The football team has blazed to a this season and has handily beaten some tough opponents along the way.
On-field victories, however, are only part of the overall success equation for Bears Coach Ron Adams.
“Our kids are not here just to win football games,” Adams said.
With the help of Sportsleader.org, he has created a virtue program designed to help the teenage boys on his team properly transition into manhood. Sportsleader.org was founded in 2004 and offers resources for youth coaches nationwide who want to help their athletes avoid the negative influences in sports today and develop good personal habits.
As part of Adams’ plan, each week Roosevelt players and coaches focus on a particular virtue concept. Past weeks' concepts have been "tough," "dependable," "respectful" and "brave."
Players discuss the week’s virtue in small groups at practice and also report back to the coaching staff regarding how they applied that particular virtue in their daily lives.
“I like it a lot because it shows us young adults how to be men and grow up to be good people,” said senior lineman and linebacker Cody Foley.
Community service has been a way for the Bears to help others and put the virtues into action as an entire team.
Recently the Bears have planted flowers in downtown Wyandotte, read to elementary school kids and launched a cleanup effort at .
Adams said being a part of such charitable activities is a great learning experience for the players and has helped bring them together.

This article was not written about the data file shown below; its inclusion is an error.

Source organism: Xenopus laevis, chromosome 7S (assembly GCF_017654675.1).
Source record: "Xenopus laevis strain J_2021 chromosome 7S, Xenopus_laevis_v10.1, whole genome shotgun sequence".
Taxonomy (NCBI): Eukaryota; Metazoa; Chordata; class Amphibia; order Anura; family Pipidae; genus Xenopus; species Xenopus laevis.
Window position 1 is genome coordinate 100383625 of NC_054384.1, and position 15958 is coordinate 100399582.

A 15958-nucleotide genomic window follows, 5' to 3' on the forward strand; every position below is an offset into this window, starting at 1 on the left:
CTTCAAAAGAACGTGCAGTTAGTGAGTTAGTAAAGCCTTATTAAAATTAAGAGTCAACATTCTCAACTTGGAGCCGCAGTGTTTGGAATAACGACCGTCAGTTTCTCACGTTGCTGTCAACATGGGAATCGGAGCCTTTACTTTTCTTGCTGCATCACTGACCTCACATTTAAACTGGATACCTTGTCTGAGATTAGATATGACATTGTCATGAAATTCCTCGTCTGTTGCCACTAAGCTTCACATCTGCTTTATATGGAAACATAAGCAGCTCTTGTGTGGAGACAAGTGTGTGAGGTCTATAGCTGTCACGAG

“What you end up discovering in many cases is that you're helping yourself,” Adams said.
This is the first year for the virtue program, which kicked off this summer with an overnight team campout on the home field. The camp allowed the players to hear from guest speakers on a variety of topics, which included overcoming major obstacles such as cancer or mistakes that lead to incarceration.
The camp also allowed players to bond by taking part in non-football-related activities together and by using some of the time to share thoughts and experiences with each other.
“It really brought me closer to my teammates and coaches,” senior co-captain Tyler Hamilton said of the camp. “It was a once-in-a-lifetime experience.”
Senior lineman Tim Veenstra said the camp was a moving experience for him as well.
“A really big impact was made on me as a person after this day,” Veenstra said.
Another part of the virtue program has been helping the players develop better relationships with their families.
Earlier this season, a father-son jersey night was held and players presented their fathers with a jersey. As part of the exchange, the two also had to publicly express their love for each other, which Adams said was an emotional, and even tearful, experience for some.
A father and son expressing such love for each other is a sign of true masculinity, said Lou Judd, a program director with Sportsleader.org since its inception in 2004.
Judd said a virtue program such as Wyandotte’s helps break down society’s “false masculinity” that is defined strictly by athletic ability, sexual prowess or money.
“A real man is courageous,” Judd said. “He seeks out the greater reward and has a greater purpose for his life.”
Adams devised specific virtue themes around each opponent his team faced this season.
- –Iron Willed